January 27, 2016 / 10:45 AM / 2 years ago

Ukraine needs big scalps to fight 'brutal' corruption: ombudsman

European Commissioner for Taxation and Customs Union, Audit and Anti-Fraud Algirdas Semeta arrives for official talks with Swiss Finance Minister Eveline Widmer-Schlumpf (not pictured) in Bern June 17, 2013.Ruben Sprich

LONDON (Reuters) - Ukraine must show resolve in tackling "brutal" corruption by prosecuting high-level officials or face widespread disappointment at home and among foreign institutions, the head of its internationally-funded anti-graft ombudsman said.

Former Lithuanian finance minister, Algirdas Semeta, whose role was created last year to give Ukraine's firms a way to report bribery or other government wrongdoing, warned distrust about officials' behavior was growing again in the country.

The Business Ombudsman Council has been set up for a two-year trial period at a cost of $3.5 million as part of the West's efforts to root out graft pervading the economy.

But like most ombudsman it has no formal powers and relies on government departments like the economy ministry and new anti-corruption bureau to enforce any punishments, something Semeta said had proved insufficient so far.

"I have to say, most of the issues we deal with are very brutal violations of law and regulations," Semeta told Reuters.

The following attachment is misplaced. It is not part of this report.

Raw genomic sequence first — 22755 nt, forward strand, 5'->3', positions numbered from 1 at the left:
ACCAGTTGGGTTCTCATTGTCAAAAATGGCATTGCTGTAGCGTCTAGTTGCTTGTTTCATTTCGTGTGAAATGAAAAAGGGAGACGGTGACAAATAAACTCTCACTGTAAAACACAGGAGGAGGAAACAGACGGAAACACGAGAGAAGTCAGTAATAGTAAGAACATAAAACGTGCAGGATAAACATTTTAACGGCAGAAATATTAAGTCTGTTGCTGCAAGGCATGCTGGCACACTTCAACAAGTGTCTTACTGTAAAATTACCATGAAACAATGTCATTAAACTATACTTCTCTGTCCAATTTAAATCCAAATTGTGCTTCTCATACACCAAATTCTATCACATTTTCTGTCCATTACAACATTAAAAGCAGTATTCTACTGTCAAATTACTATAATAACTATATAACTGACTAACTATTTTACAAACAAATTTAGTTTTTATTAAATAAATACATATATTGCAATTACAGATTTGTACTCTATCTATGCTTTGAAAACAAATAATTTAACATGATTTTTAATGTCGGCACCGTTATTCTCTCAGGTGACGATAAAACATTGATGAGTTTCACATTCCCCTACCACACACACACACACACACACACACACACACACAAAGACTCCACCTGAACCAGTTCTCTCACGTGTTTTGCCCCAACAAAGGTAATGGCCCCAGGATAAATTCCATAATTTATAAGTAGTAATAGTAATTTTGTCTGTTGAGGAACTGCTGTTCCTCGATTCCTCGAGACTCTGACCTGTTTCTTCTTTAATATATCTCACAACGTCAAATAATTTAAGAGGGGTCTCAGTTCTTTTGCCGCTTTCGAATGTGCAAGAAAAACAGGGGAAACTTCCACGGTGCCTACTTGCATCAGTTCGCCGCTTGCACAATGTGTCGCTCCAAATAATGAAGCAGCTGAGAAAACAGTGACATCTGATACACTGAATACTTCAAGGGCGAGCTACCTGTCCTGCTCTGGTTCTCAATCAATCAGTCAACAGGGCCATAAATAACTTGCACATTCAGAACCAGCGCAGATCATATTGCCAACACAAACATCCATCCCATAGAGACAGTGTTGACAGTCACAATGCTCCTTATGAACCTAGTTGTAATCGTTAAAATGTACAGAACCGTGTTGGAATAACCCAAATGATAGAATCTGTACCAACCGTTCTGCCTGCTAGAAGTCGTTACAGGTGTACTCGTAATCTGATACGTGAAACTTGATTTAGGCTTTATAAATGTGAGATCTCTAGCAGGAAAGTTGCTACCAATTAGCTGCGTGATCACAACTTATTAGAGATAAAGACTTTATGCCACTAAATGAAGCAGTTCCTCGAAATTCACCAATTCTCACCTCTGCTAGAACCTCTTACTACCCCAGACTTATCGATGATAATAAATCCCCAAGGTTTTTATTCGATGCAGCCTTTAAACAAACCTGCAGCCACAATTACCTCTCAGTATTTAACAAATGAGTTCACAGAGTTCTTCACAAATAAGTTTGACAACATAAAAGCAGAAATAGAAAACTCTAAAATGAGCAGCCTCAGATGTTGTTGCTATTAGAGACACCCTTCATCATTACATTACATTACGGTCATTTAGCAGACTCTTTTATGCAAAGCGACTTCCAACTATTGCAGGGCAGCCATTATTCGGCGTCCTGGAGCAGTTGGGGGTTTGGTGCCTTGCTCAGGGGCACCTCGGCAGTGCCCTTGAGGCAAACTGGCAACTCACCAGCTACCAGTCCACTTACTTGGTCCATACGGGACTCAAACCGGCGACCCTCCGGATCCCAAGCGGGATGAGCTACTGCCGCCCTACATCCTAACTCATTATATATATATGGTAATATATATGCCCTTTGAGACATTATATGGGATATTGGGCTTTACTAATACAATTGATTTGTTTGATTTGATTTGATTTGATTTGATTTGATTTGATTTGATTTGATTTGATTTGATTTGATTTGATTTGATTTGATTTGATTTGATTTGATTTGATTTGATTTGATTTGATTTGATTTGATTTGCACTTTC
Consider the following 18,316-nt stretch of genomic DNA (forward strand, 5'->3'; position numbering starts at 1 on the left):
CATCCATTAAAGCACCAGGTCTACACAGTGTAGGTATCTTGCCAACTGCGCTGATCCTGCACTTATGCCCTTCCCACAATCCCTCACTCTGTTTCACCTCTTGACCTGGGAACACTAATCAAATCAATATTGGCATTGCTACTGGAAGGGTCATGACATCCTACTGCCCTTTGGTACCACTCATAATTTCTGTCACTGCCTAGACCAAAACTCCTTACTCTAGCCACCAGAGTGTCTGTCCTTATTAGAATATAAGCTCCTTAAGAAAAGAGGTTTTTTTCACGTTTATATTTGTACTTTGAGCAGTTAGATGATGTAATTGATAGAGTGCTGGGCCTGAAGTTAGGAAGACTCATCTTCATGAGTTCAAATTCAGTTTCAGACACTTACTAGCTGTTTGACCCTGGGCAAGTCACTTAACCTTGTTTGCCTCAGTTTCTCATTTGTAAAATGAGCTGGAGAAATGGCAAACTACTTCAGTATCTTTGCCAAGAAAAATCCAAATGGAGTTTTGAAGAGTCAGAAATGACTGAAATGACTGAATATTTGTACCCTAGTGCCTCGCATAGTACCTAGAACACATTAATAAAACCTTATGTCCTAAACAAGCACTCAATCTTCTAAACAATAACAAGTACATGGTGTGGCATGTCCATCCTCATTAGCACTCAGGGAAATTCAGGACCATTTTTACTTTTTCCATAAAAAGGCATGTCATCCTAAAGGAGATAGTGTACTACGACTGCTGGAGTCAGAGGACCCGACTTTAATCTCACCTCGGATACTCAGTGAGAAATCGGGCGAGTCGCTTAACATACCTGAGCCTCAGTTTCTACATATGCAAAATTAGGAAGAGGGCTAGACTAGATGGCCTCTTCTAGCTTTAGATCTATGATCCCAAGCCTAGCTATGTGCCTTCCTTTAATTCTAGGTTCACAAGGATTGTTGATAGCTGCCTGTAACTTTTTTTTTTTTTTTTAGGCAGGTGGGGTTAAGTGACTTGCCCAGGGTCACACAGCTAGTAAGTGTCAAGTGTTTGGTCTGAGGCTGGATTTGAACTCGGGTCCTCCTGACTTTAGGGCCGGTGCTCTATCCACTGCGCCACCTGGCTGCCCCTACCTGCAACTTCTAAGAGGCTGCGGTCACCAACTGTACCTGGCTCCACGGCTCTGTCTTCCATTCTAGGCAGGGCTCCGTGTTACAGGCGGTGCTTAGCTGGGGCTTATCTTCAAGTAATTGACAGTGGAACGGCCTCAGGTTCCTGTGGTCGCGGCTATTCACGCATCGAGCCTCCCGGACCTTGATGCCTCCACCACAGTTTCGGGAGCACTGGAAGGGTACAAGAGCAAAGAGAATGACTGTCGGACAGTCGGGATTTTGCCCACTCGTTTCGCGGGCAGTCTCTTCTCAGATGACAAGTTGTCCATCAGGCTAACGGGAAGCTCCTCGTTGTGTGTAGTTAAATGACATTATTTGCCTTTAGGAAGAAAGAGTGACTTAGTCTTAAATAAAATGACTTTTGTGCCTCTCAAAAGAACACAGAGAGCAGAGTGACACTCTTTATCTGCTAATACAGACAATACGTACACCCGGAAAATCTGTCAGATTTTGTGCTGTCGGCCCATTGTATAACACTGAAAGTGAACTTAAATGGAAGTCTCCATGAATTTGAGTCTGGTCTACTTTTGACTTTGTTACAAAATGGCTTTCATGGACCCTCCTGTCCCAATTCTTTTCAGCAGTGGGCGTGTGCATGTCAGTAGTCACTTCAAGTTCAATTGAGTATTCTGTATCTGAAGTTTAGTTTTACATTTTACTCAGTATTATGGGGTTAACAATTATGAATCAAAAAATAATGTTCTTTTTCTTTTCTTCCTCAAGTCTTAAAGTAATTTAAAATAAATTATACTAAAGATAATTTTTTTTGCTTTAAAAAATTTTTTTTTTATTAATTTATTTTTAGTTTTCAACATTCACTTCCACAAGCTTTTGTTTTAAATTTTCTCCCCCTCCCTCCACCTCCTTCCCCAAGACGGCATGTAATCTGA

"So far progress (with convictions) is rather limited. I think 2016 will be a crucial year, it will demonstrate whether those institutions, which have been created with the assistance of the entire world, can really demonstrate practical results."

Fighting corruption is a key requirement for $40 billion support from the International Monetary Fund.

Power struggles in Kiev last year, however, delayed the appointment of a new head corruption prosecutor and there has been little to suggest it is getting to grips with the biggest problem, oligarchs who exploit state-controlled firms.

"The oligarchs remain very powerful in the country, I think too powerful," Semeta said.

Tackling oligarchs, who made vast fortunes with the collapse of the Soviet Union in the 1990s and exert some political influence, is still the job of government. The anti-corruption bureau has been tasked specifically with convicting government officials who have taken kick-backs to buy big houses and expensive cars.

"Of course people see what is going on and they want action now," Semeta said.

Unless the anti-corruption bureau and state prosecute high-level officials, ministry department heads or above, "that will lead to a disappointment of the people," he added. "And also the international community which has contributed a lot to the establishment of these institutions."

Reporting by Marc Jones; editing by Ralph Boulton

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